Japan’s demand-led inflation slows, clouds BOJ rate hike path

According to data released on Friday, Japan’s core inflation increased in May, primarily driven by energy levies. However, the index that excludes the impact of fuel has slowed for the ninth consecutive month. This poses a challenge for the central bank in determining when to raise interest rates.

The deceleration in “core core” inflation, which is closely monitored by the Bank of Japan as a crucial indicator of demand-driven price movements, raises doubts about the bank’s belief that rising wages will support consumption and lead to sustained inflation reaching its 2% target.

Government data revealed that the core consumer price index (CPI), which excludes volatile fresh food, rose by 2.5% in May compared to the previous year. This was an acceleration from the 2.2% gain in the previous month, largely due to an increase in the renewable energy levy. The figure was in line with the market’s median forecast of a 2.6% gain.
In May, inflation, excluding fresh food and fuel, decreased to 2.1% from 2.4% in April, the lowest year-on-year increase since September 2022.

The inflation rate for private-sector services also slowed down to 2.2% in May from 2.4% in the previous month. This suggests that companies are still cautious about passing on labor costs.

Marcel Thieliant, head of Asia-Pacific at Capital Economics, commented that the Bank of Japan has been expecting the recent pay hikes from spring wage negotiations to eventually boost services inflation. However, there is currently little evidence of this happening.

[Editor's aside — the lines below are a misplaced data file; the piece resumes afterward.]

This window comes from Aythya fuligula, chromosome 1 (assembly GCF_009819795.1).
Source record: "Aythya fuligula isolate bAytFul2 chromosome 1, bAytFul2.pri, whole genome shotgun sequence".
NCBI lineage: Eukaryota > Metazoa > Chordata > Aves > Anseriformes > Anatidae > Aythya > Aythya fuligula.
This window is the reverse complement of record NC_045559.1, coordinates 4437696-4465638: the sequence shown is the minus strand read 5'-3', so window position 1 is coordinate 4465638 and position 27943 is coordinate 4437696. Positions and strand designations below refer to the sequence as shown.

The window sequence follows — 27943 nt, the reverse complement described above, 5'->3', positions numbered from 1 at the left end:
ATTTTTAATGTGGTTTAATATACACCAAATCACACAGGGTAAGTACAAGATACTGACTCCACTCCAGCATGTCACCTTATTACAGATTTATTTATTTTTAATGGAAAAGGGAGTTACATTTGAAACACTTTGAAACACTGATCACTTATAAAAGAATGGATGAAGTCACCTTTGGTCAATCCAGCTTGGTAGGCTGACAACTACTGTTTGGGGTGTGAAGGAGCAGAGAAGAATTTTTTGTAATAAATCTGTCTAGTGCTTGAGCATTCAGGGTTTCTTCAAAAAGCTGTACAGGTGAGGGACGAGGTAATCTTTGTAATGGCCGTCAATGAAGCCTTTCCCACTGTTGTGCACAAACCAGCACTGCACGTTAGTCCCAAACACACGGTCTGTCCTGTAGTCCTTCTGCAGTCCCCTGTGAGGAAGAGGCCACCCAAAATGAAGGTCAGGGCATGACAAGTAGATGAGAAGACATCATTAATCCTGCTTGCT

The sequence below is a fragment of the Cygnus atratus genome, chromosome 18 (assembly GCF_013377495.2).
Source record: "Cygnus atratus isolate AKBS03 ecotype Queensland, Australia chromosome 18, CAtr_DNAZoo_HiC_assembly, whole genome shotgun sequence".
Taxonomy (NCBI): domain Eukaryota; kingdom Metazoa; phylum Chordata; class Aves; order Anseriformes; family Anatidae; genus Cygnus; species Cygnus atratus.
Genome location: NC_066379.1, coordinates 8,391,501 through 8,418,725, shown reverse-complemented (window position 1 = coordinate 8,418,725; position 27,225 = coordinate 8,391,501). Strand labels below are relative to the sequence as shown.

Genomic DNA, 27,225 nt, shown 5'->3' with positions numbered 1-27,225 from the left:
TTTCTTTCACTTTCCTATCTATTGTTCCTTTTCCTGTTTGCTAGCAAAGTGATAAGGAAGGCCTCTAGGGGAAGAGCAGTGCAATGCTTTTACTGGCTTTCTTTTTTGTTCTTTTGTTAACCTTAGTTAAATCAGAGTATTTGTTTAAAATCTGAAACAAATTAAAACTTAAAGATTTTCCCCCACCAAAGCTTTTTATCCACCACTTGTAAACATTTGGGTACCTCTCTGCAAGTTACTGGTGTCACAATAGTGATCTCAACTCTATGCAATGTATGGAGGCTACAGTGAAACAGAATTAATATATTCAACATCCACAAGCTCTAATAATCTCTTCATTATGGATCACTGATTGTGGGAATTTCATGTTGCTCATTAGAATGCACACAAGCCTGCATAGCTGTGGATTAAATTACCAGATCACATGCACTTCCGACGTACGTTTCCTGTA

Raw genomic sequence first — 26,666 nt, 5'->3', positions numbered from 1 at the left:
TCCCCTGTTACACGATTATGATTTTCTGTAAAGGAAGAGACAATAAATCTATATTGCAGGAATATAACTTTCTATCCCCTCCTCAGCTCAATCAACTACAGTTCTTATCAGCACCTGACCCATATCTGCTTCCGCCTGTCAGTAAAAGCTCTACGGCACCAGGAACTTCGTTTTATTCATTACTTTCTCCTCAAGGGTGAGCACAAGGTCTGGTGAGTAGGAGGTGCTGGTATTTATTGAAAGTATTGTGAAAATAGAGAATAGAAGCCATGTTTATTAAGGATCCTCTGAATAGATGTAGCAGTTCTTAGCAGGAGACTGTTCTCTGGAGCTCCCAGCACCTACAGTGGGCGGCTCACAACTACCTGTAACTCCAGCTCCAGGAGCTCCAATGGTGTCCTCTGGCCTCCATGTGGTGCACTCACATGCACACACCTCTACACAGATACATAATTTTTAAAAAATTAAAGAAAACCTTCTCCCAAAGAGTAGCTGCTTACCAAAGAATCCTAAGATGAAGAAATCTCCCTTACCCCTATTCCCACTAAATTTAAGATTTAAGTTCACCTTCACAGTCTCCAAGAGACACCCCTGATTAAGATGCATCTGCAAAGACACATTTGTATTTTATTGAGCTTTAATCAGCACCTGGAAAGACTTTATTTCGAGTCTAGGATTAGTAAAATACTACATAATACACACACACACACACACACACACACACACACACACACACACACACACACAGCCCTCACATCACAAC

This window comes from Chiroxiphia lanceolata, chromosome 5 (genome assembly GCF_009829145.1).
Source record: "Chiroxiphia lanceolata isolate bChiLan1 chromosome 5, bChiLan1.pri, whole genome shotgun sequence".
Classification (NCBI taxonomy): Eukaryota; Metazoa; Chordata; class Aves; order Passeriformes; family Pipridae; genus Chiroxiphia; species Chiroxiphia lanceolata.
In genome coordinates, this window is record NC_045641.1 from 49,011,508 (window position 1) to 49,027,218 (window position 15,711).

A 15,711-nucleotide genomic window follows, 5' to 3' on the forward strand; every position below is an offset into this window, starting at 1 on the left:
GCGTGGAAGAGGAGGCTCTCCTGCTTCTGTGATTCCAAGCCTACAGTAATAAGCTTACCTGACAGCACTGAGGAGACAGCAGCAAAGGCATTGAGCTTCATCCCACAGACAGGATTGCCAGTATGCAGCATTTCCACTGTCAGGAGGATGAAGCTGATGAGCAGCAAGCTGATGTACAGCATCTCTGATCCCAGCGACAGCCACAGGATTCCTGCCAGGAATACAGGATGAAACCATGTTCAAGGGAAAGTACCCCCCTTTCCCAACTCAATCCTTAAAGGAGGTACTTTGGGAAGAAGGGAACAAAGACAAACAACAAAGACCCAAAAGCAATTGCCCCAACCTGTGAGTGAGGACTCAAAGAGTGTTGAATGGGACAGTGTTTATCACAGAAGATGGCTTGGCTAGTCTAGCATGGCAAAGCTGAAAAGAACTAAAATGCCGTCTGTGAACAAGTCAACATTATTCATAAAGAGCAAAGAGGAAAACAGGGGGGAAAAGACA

The outlook for inflation is further complicated by a renewed rise in crude oil prices and the impact of a weak yen on import costs.
According to analysts, there is an expectation for core CPI to increase to around 3% later this month due to the rise in raw material costs. However, this could potentially have a negative impact on consumption and discourage companies from raising prices. As a result, this could hinder the Bank of Japan’s efforts to maintain a sustainable 2% target for underlying, demand-driven inflation.

Takeshi Minami, the chief economist at Norinchukin Research, stated that real wage growth in Japan remains weak and there is no data confirming an acceleration in demand-driven inflation. He believes that the Bank of Japan is unlikely to raise rates again until at least October-December this year.

In a significant shift away from a decade-long radical stimulus program, the Bank of Japan exited negative rates and bond yield control in March. With inflation surpassing its 2% target for the past two years, the bank has hinted at the possibility of raising short-term rates to a level that neither cools nor overheats the economy, estimated by analysts to be somewhere between 1-2%.
As per the views of economists, it is anticipated that the Bank of Japan (BOJ) will increase interest rates to 0.25% sometime this year, although there is disagreement on whether this will happen in July or later in the year.

BOJ Governor Kazuo Ueda has stated that the central bank will only raise rates if it becomes more confident that inflation will consistently reach 2%, driven by strong domestic demand and higher wages.

However, there are concerns due to recent signs of weakness in consumption. In the first quarter, Japan’s economy contracted, partly due to a 0.7% decline in consumption. Rising living costs have deterred households from increasing their spending, which is a cause for worry.